Do Gifted Students Have a Better Brain?
Some people probably suspected the math whiz from grade school wasn’t in his right mind. Apparently he wasn’t — he was in his right and his left mind.
A recent study of adolescents with above-average math abilities found the right and left halves of their brains are apparently better able to interact and share information than the brains of average students.
“Giftedness in math, music or art may be the by-product of a brain that has functionally organized itself in a different way,” said Michael O’Boyle, psychologist at the University of Melbourne and one of the study’s co-authors.
But parents shouldn’t necessarily rush off to try to shape their children into geniuses. Researchers caution over the educational implications of the study, even while acknowledging the environment plays a part, alongside genetics, in brain development.
“There’s a lot of interest in how training and learning can affect the brain’s functional organization and structure,” says Dr. Heidi Roth, assistant professor and cognitive neurologist at the University of North Carolina-Chapel Hill Department of Neurology. “But it’s controversial.”
Roth adds, “We have recently become aware of the striking ability of the brain to change its organization depending on experience. For example, people who are highly skilled string instrument players will have greater representation in the brain for the left hand, because special skills in the left hand are needed to play these instruments.”
Yet O’Boyle questions whether these findings could apply to education. “I don’t think we can create a math genius without the innate talent already there.”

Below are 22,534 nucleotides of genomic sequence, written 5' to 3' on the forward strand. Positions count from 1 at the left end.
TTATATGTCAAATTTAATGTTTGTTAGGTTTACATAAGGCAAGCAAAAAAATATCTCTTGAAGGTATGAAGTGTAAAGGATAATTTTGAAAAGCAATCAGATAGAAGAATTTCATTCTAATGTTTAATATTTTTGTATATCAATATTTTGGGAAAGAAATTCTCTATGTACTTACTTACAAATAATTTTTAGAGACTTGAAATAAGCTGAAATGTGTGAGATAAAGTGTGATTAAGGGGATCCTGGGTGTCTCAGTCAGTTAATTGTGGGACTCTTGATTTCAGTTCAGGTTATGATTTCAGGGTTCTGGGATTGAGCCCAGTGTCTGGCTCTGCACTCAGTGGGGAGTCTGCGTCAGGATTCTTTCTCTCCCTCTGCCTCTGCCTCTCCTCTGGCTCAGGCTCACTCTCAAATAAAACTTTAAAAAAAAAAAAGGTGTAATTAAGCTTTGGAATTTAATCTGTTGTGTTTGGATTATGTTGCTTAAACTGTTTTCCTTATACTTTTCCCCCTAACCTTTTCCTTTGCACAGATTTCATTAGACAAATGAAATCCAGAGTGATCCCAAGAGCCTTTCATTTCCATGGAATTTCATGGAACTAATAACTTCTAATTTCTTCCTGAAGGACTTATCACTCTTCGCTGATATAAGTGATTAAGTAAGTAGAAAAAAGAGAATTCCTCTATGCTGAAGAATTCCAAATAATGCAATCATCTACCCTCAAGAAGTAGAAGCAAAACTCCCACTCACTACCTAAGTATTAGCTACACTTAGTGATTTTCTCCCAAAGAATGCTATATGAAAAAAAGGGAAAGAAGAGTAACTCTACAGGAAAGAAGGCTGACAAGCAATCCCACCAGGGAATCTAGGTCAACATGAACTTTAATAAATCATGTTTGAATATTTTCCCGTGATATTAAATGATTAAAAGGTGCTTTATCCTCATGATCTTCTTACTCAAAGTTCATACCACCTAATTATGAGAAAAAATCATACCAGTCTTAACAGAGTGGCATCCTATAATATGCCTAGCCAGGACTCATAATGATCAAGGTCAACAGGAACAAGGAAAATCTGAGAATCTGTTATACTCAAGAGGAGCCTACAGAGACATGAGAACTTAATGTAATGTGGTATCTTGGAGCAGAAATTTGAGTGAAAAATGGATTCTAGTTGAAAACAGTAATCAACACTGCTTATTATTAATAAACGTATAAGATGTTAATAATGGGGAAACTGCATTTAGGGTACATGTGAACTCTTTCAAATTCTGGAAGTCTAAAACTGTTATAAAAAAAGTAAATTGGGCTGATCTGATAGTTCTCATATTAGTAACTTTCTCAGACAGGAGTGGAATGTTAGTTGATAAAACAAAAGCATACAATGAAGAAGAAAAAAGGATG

For the study, published in the April issue of Neuropsychology, researchers at the U.S. Army Research Institute for the Behavioral and Social Sciences at Fort Benning, Ga., and the University of Melbourne, Australia, compared the responses of math-gifted students to average students on a computerized visual test.
In the experiment, 60 students looked at a computer screen where a pair of large letters was displayed. These letters were formed by arranging small rows of other letters, such as a large letter H made of smaller E’s.
Students were asked to determine if the large pair of letters matched, and if the larger letters matched the letters that formed them.
The average students used only one half of their brain for answering these questions. For matching larger letters, these students used the right half of their brain, which has been associated with understanding whole visual objects.
And for matching large letters with the smaller letters that formed them, the average students used their left brains, generally associated with analyzing visual parts.
But the math prodigies were faster and more accurate using either side of their brains to understand both whole objects and component parts. Their skill indicates there may be more cooperative processing of information among the halves of these students’ brains.
Bridge Between Hemispheres May Explain Skills
Differences in the brain functioning of the gifted and average students might be explained by a difference in the corpus callosum, a part of the brain made of dense bundles of nerve fibers.
“It’s the conduit for information crossing from one hemisphere of the brain to another,” explains Roth.
“The corpus callosum allows the two hemispheres of the brain to speak to one another,” Roth adds. “If it’s severed, the integration between the two hemispheres is very poor.”
Some research indicates the corpus callosum is larger in left-handed people, who are overrepresented among the math-gifted.
Of note as well, all the students in the study — 18 math-gifted middle school students, 18 average middle school students, and 24 average college students — were male.
The researchers explained prenatal exposure to testosterone might be responsible for the high numbers of males among math-gifted students.
The authors also note other research claiming math-gifted children tend to be left-handed males who are nearsighted and have a higher than average incidence of allergy, migraine and other immune disorders.